Here is a comment from National:
A final consideration: our cadet leadership training takes place in the context of a “leadership laboratory.” For our cadets, leadership is not a dry academic subject studied from ancient textbooks, but a full-on participatory experience in which cadets are immersed upon taking the Cadet Oath. Cadets are expected to lead and follow routinely; whether it is at the regular squadron meeting, a wing summer encampment, or at a National Cadet Special Activity. A fully functional cadet chain of command at all cadet activities is a hallmark of our program.
But with every chance of leadership success comes a chance for leadership failure. Just as every toddler falls occasionally while learning to walk, we expect the occasional stumble by cadets as they mature into leaders. Within our leadership laboratory, our cadets can make mistakes and fail – yet more importantly, learn from their errors safely.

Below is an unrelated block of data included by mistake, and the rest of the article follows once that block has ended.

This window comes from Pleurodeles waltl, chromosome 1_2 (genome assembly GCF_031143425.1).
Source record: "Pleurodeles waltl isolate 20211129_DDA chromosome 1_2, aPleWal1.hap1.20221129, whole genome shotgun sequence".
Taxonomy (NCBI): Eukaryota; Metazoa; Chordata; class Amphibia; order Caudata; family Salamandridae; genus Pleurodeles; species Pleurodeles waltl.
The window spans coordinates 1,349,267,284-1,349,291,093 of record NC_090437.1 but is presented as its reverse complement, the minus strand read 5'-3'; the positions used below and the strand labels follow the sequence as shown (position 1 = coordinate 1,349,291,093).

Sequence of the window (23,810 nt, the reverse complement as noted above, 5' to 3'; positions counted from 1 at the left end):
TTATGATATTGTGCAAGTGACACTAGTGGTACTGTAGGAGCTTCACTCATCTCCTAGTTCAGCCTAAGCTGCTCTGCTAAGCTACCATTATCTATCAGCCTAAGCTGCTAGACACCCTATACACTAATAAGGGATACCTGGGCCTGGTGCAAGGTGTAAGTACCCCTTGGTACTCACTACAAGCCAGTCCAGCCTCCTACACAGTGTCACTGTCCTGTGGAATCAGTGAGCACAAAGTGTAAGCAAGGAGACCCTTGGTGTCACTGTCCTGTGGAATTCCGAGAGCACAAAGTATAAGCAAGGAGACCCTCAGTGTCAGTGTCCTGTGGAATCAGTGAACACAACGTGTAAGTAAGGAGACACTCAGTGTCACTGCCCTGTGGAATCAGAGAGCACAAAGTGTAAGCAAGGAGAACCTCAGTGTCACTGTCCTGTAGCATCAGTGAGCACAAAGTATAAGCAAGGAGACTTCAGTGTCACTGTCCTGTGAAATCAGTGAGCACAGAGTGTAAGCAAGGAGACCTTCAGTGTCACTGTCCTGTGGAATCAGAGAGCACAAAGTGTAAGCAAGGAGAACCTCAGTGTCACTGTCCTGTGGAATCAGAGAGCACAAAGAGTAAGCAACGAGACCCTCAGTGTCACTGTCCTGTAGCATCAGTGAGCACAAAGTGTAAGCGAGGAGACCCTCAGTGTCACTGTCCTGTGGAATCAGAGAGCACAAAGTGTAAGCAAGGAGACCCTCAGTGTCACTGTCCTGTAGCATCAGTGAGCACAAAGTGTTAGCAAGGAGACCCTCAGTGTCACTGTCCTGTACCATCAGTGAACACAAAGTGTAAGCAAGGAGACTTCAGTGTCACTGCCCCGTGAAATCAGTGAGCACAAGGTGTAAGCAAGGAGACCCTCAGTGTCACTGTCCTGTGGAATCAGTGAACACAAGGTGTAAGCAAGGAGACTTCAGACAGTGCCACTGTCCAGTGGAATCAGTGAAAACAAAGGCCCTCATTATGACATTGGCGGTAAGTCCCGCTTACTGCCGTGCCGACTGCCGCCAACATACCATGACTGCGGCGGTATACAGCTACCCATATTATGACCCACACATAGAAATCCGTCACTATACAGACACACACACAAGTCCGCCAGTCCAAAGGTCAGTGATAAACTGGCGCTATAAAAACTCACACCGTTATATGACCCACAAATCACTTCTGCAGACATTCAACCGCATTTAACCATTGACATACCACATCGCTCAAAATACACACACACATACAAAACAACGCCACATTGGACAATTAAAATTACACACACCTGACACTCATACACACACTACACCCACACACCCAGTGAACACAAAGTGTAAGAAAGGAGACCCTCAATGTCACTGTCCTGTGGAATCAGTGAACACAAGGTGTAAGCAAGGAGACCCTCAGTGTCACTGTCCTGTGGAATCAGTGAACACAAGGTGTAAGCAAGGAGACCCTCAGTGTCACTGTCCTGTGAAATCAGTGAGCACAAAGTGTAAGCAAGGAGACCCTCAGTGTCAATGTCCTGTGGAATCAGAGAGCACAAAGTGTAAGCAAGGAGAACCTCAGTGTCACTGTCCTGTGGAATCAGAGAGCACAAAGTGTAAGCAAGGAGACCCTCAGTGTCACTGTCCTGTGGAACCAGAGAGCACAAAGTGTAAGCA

Inexperienced cadet leaders on occasion may try to set an inappropriate military intensity level for a given class or block of instruction. They may allow a class to be too lax; or perhaps they will be overly strict. Good mentors may allow the situation to continue for a while to allow the cadet leader to learn from the experience, then provide guidance on how to better set the intensity level next time. This might mean that some cadets were required to stand at attention in formation for longer than was otherwise necessary; or the cadet leader may have been inappropriately harsh in his criticism. That is part of the learning experience for the students, as well. Not every mismatch between the training to be conducted and the proper military intensity level amounts to hazing.
Of course, senior member supervisors are always present at cadet activities, and stand ready to intervene if a cadet leader’s poor leadership begins to amount to prohibited hazing.